10 pretty easy to implement math activities for kids

Playing around with Paula Beardell Krieg’s “puff boxes” got me thinking about math-related activities for kids that were easy to implement. Over the course of the day today I couldn’t get the idea out of my mind, so here are 10 that came to mind:

(1) Paula Beardell Kreig’s Puff Boxes

Let’s start with the activity that inspired this post:

Krieg’s post inspired two projects which really just need a little card stock to print the puff boxes:

Paula Beardell Krieg’s Puff Boxes

Paula Beardell Krieg’s Puff Boxes day 2

There’s a lot of math for kids at just about any level here. You can go as deep as you want. There is an enormous amount of interesting math for kids hiding in pentagons:

(2) Fawn Nguyen’s picture frame project:

When I got them to beg

For this project you just need some scissors and paper. Here’s a video of my younger son working through the project a few years ago:

 

Honestly, Fawn’s project is one of the most amazing and creative math projects for kids that I’ve ever come across.

(3) Cutting loops of paper

This sequence of tweets inspired a really fun set of projects with my kids as well as some other kids from the neighborhood. You just need strips of paper, scissors, and tape.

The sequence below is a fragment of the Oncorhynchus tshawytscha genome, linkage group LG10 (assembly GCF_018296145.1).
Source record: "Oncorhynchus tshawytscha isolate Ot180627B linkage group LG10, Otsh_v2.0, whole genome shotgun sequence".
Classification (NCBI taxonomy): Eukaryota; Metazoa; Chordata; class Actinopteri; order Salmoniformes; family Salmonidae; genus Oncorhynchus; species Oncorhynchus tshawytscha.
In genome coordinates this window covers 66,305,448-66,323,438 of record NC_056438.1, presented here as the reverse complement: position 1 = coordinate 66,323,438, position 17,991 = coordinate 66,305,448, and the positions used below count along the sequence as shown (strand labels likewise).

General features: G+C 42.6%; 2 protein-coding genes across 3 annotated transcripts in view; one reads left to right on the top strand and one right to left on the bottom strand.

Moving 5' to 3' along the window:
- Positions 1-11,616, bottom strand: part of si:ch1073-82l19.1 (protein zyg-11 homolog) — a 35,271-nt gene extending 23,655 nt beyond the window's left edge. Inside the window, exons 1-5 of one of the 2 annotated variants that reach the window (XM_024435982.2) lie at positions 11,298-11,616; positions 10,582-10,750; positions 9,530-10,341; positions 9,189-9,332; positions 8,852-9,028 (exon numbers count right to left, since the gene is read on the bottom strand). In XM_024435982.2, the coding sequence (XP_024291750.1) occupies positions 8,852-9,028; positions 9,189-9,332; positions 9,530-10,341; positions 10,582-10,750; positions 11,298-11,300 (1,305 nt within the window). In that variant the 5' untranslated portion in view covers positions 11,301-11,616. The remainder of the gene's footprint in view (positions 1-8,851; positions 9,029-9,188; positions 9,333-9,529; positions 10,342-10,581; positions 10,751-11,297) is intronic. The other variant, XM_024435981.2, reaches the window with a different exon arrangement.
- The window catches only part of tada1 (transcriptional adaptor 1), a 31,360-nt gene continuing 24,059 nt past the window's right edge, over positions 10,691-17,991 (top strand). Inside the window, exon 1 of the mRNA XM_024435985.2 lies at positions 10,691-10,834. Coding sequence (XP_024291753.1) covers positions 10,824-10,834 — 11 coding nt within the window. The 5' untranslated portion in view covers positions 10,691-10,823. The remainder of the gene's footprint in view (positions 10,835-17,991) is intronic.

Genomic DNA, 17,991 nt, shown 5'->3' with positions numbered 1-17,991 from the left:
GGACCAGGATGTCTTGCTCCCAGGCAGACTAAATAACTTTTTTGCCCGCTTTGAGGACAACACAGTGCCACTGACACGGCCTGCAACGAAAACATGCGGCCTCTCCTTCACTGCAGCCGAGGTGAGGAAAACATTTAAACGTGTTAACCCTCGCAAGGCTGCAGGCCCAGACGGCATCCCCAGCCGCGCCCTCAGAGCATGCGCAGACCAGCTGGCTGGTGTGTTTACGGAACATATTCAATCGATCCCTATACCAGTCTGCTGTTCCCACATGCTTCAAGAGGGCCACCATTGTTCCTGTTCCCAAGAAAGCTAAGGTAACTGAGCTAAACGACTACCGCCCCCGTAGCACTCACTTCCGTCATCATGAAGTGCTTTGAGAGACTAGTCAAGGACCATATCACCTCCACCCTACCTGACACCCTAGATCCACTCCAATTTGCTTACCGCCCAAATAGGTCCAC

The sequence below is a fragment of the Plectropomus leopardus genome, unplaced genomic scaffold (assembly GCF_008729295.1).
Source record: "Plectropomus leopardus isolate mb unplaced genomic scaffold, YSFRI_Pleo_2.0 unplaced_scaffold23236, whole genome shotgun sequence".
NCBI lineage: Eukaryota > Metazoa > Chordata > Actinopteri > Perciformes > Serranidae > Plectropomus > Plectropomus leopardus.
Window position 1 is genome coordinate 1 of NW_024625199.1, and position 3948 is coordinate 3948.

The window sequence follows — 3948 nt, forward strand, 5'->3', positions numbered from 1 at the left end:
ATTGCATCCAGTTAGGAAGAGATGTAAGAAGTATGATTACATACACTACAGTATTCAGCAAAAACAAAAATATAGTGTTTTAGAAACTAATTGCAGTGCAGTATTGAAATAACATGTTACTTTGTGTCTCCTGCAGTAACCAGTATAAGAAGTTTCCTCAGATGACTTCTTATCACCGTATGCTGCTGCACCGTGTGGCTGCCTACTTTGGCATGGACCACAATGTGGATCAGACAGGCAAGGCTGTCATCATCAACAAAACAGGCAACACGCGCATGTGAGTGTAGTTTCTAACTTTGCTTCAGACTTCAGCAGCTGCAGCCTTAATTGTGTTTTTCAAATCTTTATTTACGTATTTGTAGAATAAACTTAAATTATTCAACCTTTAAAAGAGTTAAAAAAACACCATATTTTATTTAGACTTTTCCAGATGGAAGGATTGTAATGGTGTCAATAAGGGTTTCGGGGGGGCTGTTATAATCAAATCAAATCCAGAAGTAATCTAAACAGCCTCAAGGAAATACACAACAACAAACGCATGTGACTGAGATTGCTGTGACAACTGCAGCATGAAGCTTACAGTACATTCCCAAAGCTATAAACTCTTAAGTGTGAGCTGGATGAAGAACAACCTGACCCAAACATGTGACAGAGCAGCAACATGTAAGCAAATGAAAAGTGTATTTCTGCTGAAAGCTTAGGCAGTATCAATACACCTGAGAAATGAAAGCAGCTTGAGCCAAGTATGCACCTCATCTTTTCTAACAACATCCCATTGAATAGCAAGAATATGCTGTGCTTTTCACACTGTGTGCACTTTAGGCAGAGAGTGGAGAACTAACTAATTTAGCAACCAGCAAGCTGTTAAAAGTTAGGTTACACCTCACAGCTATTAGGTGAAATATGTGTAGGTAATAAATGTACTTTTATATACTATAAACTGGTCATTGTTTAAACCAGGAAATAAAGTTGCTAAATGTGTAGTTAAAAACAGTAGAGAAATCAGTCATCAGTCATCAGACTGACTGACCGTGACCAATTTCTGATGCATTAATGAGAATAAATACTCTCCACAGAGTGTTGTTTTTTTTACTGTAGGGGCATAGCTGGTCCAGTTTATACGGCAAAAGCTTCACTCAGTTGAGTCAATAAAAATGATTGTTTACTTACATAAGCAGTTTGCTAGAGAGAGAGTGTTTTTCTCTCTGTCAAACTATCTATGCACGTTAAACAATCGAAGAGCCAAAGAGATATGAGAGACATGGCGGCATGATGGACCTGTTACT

Here’s what the initial set up looks like – piece of cake!

Screen Shot 2016-04-03 at 6.57.54 PM

Here’s the project:

Cutting a double Mobius strip

This is a wonderful project for kids because the results are so surprising and so hard to see ahead of time even when you’ve already been surprised a few times!

When you finish the project you can watch Wind and Mr. Ug with the kids!

 

(4) Larry Guth’s “No Rectangle” problem

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Larry Guth’s “No Rectangles” problem

You just need pencil and paper to explore this problem. Well . . . probably an eraser, too 🙂

I used this problem as part of Family Math night for the 2nd and 3rd graders at my son’s elementary school. It was so popular that I could hardly end either night as dozens of kids were running up to me to claiming to have found the solution for the 4×4 grid.

As with the Kreig’s Puff Boxes above, there’s as much depth here as you could possibly want. This problem is great with elementary school kids and could be used all the way through graduate school, I assume! It is fun to run across problems that are interesting to college professors (Guth is a math professor at MIT) and also interesting to kids.

(5) Patty Paper Geometry

I found out about Patty Paper Geometry from a Kate Nowak tweet:

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It instantly became my go-to resource for geometry. I’d never seen an approach to teaching geometry through folding. The examples below show a few of the projects we’ve done and also show how easily you can show kids fairly advanced ideas in geometry using paper folding:

Inscribed and Circumscribed circles with Patty Paper Geometry

Exploring Triangle Congruence with Patty Paper Geometry

Our introduction to Patty Paper Geometry – Angle bisectors and Perpendicular Bisectors